Batrachotomus

Name: Batrachotomus ‭(‬Frog slicing‭)‬.
Phonetic: Ba-trak-o-to-mus.
Named By: David J.‭ ‬Gower‭ ‬-‭ ‬1999.
Classification: Chordata,‭ ‬Reptilia,‭ ‬Rauisuchia, Paracrocodylomorpha, Loricata.
Species: B.‭ ‬kupferzellensis‭ (‬type‭)‬.
Diet: Carnivore.
Size: Up to about‭ ‬6‭ ‬meters long.
Known locations: Germany‭ ‬-‭ ‬Erfurt Formation.
Time period: Ladinian of the Triassic.
Fossil representation: Several individuals,‭ ‬some almost complete.

       Known to have lived in Germany during the Triassic,‭ ‬Batrachotomus is one of the largest known rauisuchians from Europe.‭ ‬Sometimes dubbed a European relative of the North American Postosuchus,‭ ‬Batrachotomus was actually quite a bit larger than even the largest estimate for Postosuchus,‭ ‬and at about six meters in length,‭ ‬only shorter than South American rauisuchians such as Saurosuchus and Prestosuchus.
       Batrachotomus is credited as being a prestosuchid rauisuchian,‭ ‬which means that the genus is perceived as being close to Prestosuchus in form and posture.‭ ‬By this association this means that Batrachotomus is likely to have been quadrupedal in stance and movement,‭ ‬a mode of locomotion supported by analysis of an exceptionally well preserved Prestosuchus which allowed palaeontologists to establish that the rear leg muscles were suited for limb rotation‭ ‬instead of mostly back and forth movement.‭ ‬Batrachotomus however still has fairly small forelimbs compared to the back,‭ ‬and when attacking prey,‭ ‬it is plausible that Batrachotomus would have been capable of rearing up on their hind legs.‭ ‬While Batrachotomus were probably quadrupedal,‭ ‬bipedal rauisuchians are known,‭ ‬with Poposaurus the best example.
       Batrachotomus means‭ ‘‬frog slicer‭’‬,‭ ‬a name that is quite unusual for a large rauisuchian predator.‭ ‬The idea for this name comes from the fact that fossils of the temnospondyl amphibian Mastodonsaurus have been found near the location of Batrachotomus fossils,‭ ‬and the fossils of Mastodonsaurus have tooth marks upon them that match up to the teeth of Batrachotomus.‭ ‬It is not clear if this feeding was a case of scavenging or actual hunting,‭ ‬but what should be remembered here is that at up to six meters long,‭ ‬Mastodonsaurus were comparable to large Batrachotomus,‭ ‬and also predators in their own right.‭ ‬Mastodonsaurus however seem to have been more suited to hunting softer‭ ‬bodied prey such as fish and other temnospondyls,‭ ‬and it is debateable how useful the teeth of Mastodonsaurus would have been against the armoured skin of Batrachotomus.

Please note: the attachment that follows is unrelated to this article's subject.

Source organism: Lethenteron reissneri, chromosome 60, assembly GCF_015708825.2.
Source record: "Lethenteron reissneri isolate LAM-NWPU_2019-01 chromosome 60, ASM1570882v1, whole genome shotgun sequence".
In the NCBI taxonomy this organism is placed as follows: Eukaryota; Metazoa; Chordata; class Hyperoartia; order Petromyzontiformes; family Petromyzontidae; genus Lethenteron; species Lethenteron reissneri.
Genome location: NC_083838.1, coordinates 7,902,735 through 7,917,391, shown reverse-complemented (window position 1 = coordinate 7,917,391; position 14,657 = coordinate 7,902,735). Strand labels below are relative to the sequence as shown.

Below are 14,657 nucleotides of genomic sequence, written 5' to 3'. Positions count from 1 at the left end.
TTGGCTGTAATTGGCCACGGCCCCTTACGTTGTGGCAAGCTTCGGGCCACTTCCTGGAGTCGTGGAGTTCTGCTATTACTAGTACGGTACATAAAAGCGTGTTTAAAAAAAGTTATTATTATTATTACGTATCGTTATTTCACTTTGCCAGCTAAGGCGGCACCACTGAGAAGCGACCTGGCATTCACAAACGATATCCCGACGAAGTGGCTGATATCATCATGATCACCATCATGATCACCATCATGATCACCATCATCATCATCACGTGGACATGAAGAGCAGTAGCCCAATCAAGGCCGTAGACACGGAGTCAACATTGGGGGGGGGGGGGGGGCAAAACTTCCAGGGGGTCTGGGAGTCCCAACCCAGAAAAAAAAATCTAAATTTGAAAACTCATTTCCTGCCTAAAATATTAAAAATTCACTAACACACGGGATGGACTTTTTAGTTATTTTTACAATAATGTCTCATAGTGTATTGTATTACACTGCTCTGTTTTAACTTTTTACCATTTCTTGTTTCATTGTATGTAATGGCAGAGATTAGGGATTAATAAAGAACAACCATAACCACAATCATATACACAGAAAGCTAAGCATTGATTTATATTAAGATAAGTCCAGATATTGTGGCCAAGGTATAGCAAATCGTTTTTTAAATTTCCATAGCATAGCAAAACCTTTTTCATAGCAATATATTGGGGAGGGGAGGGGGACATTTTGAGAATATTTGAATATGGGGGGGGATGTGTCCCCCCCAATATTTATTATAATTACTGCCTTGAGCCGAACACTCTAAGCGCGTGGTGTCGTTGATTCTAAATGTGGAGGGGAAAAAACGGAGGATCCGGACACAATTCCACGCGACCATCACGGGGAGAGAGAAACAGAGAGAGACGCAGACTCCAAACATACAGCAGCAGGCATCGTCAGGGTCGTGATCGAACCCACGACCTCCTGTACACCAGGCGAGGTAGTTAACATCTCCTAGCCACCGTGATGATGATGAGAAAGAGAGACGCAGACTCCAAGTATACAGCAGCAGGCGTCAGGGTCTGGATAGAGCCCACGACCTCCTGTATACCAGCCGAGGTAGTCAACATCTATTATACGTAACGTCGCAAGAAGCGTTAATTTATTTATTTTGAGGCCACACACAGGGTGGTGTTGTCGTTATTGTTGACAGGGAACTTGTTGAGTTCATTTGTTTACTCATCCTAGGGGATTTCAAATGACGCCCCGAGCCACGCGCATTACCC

Another famous prehistoric amphibian that Batrachotomus shared the same habitat with is Gerrothorax,‭ ‬while various other amphibians and fish are also known.‭ ‬These animals as well the known plant fossils from the location indicate that back in the Triassic this part of Germany would have been an extensive swamp wetland.‭ ‬In addition to this,‭ ‬fossils of nothosaurs as well as Tanystropheus have also been found,‭ ‬all marine reptiles which indicate that this ecosystem would have been close to and perhaps even part of the coast.

Further reading
-‭ ‬The cranial and mandibular osteology of a new rauisuchian archosaur from the Middle Triassic of southern Germany.‭ ‬-‭ ‬Stuttgarter Beiträge zur Naturkunde Serie B‭ (‬Geologie und Paläontologie‭) ‬280:1-49.‭ ‬-‭ ‬David J.‭ ‬Gower‭ ‬-‭ ‬1999.
-‭ ‬Postcranial Anatomy of the Rauisuchian Archosaur Batrachotomus kupferzellensis‭ ‬-‭ ‬Journal of Vertebrate Paleontology‭ ‬29‭(‬1‭)‬:103-122.‭ ‬2009‭ ‬doi:‭ ‬http://dx.doi.org/10.1671/039.029.0122.‭ ‬-‭ ‬David J.‭ ‬Gower‭ & ‬Rainer R.‭ ‬Schoch‭ ‬-‭ ‬2009.



----------------------------------------------------------------------------

Random favourites